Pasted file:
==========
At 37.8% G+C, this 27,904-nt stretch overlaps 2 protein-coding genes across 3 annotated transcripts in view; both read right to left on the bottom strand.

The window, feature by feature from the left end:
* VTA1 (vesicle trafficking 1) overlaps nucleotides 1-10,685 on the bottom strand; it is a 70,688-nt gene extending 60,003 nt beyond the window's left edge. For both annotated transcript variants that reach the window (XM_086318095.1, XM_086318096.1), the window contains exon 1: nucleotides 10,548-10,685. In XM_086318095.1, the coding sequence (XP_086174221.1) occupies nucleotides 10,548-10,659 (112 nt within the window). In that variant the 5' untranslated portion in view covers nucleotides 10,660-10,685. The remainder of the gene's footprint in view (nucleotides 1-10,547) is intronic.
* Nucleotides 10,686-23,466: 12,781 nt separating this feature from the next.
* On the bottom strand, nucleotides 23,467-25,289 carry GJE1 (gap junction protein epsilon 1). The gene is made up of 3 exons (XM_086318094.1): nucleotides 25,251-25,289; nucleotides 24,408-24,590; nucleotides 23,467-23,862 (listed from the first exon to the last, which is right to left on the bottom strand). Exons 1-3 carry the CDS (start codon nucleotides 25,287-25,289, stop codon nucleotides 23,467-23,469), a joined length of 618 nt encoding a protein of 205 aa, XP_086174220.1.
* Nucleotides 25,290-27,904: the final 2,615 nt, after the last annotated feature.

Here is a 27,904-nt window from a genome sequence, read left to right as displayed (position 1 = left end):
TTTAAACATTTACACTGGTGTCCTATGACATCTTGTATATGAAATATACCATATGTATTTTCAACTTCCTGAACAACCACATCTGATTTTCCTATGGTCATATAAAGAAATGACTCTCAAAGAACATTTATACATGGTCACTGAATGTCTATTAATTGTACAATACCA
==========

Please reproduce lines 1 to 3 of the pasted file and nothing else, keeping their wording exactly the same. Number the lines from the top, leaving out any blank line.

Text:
At 37.8% G+C, this 27,904-nt stretch overlaps 2 protein-coding genes across 3 annotated transcripts in view; both read right to left on the bottom strand.

The window, feature by feature from the left end:
* VTA1 (vesicle trafficking 1) overlaps nucleotides 1-10,685 on the bottom strand; it is a 70,688-nt gene extending 60,003 nt beyond the window's left edge. For both annotated transcript variants that reach the window (XM_086318095.1, XM_086318096.1), the window contains exon 1: nucleotides 10,548-10,685. In XM_086318095.1, the coding sequence (XP_086174221.1) occupies nucleotides 10,548-10,659 (112 nt within the window). In that variant the 5' untranslated portion in view covers nucleotides 10,660-10,685. The remainder of the gene's footprint in view (nucleotides 1-10,547) is intronic.